“This, combined with the nature of the orders – deployment of military units, surveillance, the use of lethal force, persecutions of the Kurds – all are proof a systematic state practice, and can be used as evidence to establish both the Syrian state responsibility and the individual criminal responsibility for committing war crimes and crimes against humanity,” he added.

When protests erupted in March 2011 in Syria – in part inspired by the wave of uprisings around the region later labelled the Arab Spring – the government responded with a violent crackdown.

The crackdown in turn sparked an armed rebellion against government forces, dividing Syria into government and rebel-held areas.

Almost nine years later, more than 400,000 people have been killed, half of the pre-war population of 23 million is either displaced internally or refugees in neighboring countries. Most of the towns and cities lie in ruins.

Syria’s government, which typically does not comment on security issues nor responds to reports accusing it of human rights violations, justifies its crackdown by describing those who rose up against it as terrorists. Assad charges that the uprising was part of a conspiracy supported by the U.S. and regional foes to oust him from power.

The documents were collected from the province of Raqqa and the town of Tabqa in eastern Syria in 2013, and from the western province of Idlib in 2015, following the withdrawal of government forces.

The Washington-based watchdog and investigators from another independent group, the Commission for International Justice and Accountability extracted over 400,000 government documents and collectively scanned and digitized them.

Both groups have already offered assistance to European prosecutors to pursue criminal cases against Syrian officials.



How Yemen’s Iran-backed Rebels Weaponized Drones Against Saudi Arabia
In Yemen, the high-pitched whine of drones has been a part of life for over 15 years
The Associated Press
May 21, 2019

In Yemen, the high-pitched whine of drones has been a part of life for over 15 years, ever since the first U.S. drone strike here targeting al-Qaida in 2002. But now, Iran-backed Houthi rebels increasingly deploy drones in Yemen’s brutal civil war.

Neighboring Saudi Arabia, which has been battling the rebels since 2015, said drones attacked an oil pipeline, targeting two pumping stations west of its capital, Riyadh, on Tuesday.

The Houthis claimed a coordinated drone attack, underscoring how the Arab world’s poorest country has become one of the world’s top battlefields for drones. Both the rebels and the Saudi-led coalition fighting them, as well as the U.S., continue to use them for surveillance and attacks.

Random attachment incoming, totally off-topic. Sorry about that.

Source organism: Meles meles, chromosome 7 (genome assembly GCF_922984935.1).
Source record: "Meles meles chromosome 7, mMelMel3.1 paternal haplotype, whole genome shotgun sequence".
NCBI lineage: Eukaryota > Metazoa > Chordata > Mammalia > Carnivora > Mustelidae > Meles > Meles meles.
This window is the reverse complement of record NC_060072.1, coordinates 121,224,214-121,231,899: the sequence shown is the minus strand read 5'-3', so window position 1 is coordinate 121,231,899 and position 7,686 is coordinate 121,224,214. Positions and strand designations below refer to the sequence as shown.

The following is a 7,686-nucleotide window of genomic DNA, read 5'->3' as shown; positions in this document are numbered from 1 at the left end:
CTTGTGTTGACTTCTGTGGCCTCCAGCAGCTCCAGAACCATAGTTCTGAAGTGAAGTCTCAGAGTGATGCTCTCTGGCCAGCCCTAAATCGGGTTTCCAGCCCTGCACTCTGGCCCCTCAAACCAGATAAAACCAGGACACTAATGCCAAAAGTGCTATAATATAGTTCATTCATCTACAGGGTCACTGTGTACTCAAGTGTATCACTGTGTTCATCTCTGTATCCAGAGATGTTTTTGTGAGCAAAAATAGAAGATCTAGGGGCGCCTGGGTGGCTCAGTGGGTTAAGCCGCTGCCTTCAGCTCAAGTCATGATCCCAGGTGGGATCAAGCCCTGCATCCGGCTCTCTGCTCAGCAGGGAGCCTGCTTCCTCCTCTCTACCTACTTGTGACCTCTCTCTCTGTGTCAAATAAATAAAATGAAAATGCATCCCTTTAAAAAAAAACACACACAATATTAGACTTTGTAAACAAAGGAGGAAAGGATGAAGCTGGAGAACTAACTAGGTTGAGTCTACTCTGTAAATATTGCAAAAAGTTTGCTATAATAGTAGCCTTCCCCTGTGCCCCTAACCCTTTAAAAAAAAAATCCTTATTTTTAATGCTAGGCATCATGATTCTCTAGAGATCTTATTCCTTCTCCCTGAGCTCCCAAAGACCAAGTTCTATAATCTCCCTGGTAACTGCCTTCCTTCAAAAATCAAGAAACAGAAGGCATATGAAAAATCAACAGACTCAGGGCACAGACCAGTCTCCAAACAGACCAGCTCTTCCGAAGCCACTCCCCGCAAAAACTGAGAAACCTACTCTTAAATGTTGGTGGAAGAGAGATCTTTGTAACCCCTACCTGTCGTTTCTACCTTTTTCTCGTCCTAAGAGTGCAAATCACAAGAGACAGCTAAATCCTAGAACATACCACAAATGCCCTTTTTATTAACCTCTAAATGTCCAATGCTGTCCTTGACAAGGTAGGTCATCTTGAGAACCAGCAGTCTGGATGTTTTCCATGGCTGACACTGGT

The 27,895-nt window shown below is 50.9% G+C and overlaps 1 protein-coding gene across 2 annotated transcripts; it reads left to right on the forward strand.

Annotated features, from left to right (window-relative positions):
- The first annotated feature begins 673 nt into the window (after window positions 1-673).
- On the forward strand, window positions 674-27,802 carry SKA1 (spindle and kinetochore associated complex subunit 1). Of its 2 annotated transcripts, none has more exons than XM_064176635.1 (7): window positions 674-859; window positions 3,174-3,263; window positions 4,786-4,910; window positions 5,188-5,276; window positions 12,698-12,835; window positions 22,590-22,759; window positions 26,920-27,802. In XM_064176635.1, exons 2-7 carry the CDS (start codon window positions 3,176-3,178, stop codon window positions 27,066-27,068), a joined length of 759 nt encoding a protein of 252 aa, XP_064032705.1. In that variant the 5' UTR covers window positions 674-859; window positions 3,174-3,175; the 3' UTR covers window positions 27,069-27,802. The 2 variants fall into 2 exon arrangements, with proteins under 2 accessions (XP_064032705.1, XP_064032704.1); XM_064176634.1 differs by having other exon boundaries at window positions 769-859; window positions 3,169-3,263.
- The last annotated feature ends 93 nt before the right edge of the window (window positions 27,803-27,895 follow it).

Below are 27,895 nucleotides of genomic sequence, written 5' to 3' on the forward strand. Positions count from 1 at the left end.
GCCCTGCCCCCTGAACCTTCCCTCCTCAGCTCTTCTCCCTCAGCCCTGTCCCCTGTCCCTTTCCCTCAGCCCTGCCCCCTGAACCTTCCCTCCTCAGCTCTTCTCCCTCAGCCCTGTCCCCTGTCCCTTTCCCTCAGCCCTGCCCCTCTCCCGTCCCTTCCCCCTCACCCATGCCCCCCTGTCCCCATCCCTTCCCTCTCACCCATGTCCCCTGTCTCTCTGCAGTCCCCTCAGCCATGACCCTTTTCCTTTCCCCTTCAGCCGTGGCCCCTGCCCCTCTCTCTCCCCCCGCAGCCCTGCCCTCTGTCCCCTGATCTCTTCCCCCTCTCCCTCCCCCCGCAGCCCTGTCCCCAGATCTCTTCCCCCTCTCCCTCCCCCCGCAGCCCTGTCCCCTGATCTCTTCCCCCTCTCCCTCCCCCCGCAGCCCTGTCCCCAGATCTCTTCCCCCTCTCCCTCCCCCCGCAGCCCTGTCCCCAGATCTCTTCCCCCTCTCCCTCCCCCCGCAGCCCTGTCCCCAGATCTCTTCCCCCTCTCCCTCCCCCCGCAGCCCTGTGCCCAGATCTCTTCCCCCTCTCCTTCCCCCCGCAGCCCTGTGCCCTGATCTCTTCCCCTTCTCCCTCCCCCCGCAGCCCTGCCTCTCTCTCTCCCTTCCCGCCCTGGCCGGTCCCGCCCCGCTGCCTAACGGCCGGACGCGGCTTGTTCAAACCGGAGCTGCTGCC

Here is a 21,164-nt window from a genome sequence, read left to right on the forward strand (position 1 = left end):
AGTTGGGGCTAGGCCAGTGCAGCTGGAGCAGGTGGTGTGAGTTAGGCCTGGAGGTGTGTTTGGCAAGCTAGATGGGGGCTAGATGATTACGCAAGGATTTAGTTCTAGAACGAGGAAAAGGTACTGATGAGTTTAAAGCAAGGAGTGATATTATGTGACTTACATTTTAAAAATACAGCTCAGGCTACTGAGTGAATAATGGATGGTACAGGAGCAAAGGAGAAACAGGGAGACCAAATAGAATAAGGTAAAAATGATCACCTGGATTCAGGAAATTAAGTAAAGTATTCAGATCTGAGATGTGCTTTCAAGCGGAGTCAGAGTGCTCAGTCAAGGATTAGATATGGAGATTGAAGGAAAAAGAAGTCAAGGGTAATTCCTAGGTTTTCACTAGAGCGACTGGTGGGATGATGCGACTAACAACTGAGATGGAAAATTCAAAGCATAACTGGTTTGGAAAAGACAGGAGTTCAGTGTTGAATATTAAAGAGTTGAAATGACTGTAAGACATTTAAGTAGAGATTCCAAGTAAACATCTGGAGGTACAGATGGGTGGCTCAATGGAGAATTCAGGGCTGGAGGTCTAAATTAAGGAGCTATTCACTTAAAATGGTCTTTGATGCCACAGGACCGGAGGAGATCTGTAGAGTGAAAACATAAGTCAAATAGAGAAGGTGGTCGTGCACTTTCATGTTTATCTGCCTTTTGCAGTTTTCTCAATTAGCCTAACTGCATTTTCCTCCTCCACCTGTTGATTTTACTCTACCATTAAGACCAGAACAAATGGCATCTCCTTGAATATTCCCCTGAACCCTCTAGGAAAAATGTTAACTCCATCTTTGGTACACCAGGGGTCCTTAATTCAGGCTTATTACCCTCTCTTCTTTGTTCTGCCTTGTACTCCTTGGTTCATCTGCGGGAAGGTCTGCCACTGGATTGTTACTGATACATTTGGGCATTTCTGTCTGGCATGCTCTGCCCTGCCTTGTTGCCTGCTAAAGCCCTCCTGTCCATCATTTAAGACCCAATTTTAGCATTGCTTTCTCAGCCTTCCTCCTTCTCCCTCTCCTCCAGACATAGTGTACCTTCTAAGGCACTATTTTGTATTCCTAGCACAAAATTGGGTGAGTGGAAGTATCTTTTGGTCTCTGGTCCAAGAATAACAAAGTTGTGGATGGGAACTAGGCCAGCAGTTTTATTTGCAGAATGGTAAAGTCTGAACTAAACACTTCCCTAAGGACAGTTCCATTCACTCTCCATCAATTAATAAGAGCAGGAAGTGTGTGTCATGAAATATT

While the U.S. uses American-made drones and the coalition has turned to Chinese suppliers, the manufacturer of the Houthis’ drones in both the air and the sea has been a contentious question.

Here are some key details about the rebels’ drones:


A 2018 report by a United Nations panel of experts on Yemen looked particularly at the Houthis’ Qatef-1 drone.

The report said that although the rebel media announced the Houthis had manufactured the drone, “in reality they are assembled from components supplied by an outside source and shipped into Yemen.”

The Qatef, or “Striker,” it added, “is virtually identical in design, dimensions and capability to that of the Ababil-T, manufactured by the Iran Aircraft Manufacturing Industries.”

The Ababil-T can deliver up to a 45-kilogram (100-pound) warhead up to 150 kilometers (95 miles) away.

A research group called Conflict Armament Research, with the permission of the United Arab Emirates’ elite Presidential Guard, also examined seized drones used by the Houthis and their allies to crash into Patriot missile batteries in Saudi Arabia.

The research group similarly said those drones share “near-identical design and construction characteristics” of Iranian drones.


Saudi-led coalition forces last year also showed journalists a Houthi “drone boat,” filled with explosives that had failed to detonate.

The officials also shared black-and-white images they said came from the “drone boat.” They said the pictures and associated data from the boat’s computer showed Iranians building components for its guidance system in eastern Tehran, with a hat in the background of one picture bearing the symbol of Iran’s hard-line paramilitary Revolutionary Guard forces.

They said those involved in building the components probably believed it would be destroyed in the blast, so they didn’t wipe the computer’s hard drive

For its part, Iran repeatedly has denied supplying the Houthis with drone or ballistic missile technology. However, Iran would have an interest in seeing Saudi Arabia, its archrival in the region, tied down in a bloody, protracted conflict with no clear end in sight.



What Happened To Iran’s 'Hardliners?'
The “moderate” and “hardliner” narrative was trotted out by the Iranian regime and its explainers abroad while much stayed the same at home in Iran
By Seth J. Frantzman
Jerusalem Post
May 19, 2019

For many years Western media repeated a typical formulation: Iranian politics is dominated by “hardliners” and “moderates” and if the US or the West don’t do what Tehran wants, then the “hardliners” will be fueled and Iran will become more extreme.

When US President Donald Trump left the Iran deal a year ago, almost every major analysis claimed that the “hardliners” would now be empowered by his decision.

However, after a year little has changed in Tehran. The same faces are largely in charge and the same rhetoric, which was always militarist and threatening, hasn’t changed.

In May 2018, the US announced it was leaving the Joint Comprehensive Plan of Action, or the “Iran Deal” that the US had agreed to in 2015. China, France, Russia, the UK, Germany and the European Union had signed on as well, ending most sanctions in exchange for Iran not producing certain levels of nuclear material or trying to build a nuclear weapon. After the US chose to leave, Iran and the rest of the signatories chose to keep the deal. Earlier this month, Iran threatened the European powers that if they didn’t do more for Iran in the next 60 days, then Iran might leave parts of the deal.